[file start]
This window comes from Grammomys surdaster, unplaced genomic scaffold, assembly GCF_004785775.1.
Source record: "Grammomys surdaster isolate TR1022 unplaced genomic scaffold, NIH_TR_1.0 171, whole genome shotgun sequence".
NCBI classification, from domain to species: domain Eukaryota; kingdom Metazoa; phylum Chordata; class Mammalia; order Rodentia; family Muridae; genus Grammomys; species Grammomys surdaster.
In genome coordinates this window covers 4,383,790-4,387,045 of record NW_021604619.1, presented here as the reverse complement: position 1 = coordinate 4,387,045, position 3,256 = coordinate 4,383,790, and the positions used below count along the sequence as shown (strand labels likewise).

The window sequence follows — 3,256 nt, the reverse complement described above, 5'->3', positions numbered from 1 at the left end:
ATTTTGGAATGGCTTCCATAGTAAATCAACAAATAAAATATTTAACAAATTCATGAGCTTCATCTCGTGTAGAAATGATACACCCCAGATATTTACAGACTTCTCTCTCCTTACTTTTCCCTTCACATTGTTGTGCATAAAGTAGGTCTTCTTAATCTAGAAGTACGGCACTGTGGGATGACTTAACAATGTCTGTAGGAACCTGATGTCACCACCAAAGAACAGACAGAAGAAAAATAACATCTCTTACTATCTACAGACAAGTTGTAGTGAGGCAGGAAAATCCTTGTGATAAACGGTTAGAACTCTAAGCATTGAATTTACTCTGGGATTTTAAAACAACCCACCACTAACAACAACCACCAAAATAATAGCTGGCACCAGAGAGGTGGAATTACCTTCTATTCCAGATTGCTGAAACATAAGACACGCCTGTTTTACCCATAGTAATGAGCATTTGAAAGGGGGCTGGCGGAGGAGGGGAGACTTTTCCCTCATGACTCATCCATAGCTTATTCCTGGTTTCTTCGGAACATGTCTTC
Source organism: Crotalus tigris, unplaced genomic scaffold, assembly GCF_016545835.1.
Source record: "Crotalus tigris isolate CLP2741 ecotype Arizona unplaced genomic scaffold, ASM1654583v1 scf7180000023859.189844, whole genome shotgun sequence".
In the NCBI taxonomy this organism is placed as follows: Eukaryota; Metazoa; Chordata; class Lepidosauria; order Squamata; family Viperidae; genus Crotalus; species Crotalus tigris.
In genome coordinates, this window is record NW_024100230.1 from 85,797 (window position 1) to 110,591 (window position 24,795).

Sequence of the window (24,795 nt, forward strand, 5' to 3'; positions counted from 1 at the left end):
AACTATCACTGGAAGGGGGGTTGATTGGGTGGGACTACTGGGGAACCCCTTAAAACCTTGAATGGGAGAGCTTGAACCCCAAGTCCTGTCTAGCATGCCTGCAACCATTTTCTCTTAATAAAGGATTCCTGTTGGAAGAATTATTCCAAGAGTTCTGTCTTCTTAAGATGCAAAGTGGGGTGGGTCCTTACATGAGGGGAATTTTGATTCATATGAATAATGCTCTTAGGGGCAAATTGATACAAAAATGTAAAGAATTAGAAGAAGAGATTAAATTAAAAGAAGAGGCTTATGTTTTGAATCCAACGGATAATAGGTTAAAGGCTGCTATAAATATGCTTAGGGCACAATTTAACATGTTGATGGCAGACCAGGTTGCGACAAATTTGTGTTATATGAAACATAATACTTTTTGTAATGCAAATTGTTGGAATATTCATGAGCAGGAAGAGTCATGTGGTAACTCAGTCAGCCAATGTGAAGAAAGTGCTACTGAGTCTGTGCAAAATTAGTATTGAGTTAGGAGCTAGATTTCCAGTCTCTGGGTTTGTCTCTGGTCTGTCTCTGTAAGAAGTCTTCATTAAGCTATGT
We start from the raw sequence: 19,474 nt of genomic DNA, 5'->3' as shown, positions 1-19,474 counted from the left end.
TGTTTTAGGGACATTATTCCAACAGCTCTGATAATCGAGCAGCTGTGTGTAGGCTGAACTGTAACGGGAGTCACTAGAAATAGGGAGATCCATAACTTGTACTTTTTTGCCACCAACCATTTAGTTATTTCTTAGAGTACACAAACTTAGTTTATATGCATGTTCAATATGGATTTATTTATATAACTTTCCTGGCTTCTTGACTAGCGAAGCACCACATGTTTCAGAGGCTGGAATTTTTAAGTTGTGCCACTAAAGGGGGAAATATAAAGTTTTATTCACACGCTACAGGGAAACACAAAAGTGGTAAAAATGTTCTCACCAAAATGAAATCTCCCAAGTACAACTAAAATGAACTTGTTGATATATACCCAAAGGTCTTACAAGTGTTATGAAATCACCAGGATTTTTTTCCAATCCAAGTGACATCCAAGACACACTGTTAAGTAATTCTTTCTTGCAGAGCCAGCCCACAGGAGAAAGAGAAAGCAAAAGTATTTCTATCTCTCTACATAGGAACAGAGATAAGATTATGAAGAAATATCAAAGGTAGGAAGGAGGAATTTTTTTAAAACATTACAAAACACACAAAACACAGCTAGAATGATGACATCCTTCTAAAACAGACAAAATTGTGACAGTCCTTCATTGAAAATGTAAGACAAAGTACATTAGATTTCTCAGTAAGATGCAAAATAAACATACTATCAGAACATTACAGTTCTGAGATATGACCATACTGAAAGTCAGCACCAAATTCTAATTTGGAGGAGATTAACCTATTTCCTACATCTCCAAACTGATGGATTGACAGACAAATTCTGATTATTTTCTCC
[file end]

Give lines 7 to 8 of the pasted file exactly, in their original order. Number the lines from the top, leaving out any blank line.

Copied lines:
Source organism: Crotalus tigris, unplaced genomic scaffold, assembly GCF_016545835.1.
Source record: "Crotalus tigris isolate CLP2741 ecotype Arizona unplaced genomic scaffold, ASM1654583v1 scf7180000023859.189844, whole genome shotgun sequence".